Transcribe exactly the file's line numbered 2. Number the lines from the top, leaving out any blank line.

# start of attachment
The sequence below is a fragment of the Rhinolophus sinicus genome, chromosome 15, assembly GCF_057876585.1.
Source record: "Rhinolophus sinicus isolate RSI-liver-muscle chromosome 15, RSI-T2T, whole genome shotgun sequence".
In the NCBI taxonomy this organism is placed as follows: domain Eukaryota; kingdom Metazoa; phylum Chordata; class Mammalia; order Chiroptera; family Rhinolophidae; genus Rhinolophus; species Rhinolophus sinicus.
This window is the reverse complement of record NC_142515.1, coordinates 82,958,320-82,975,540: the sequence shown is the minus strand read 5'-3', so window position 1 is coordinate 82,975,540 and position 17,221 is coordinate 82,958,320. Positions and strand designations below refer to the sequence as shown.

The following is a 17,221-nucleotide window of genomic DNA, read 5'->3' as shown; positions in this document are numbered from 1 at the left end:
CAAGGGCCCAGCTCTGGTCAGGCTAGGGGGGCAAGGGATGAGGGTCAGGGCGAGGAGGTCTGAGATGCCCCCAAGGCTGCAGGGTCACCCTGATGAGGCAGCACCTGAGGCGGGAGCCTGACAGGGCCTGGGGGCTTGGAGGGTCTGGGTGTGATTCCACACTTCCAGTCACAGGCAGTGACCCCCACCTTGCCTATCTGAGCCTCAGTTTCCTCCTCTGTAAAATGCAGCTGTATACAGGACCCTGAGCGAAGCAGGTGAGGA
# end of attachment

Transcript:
Source record: "Rhinolophus sinicus isolate RSI-liver-muscle chromosome 15, RSI-T2T, whole genome shotgun sequence".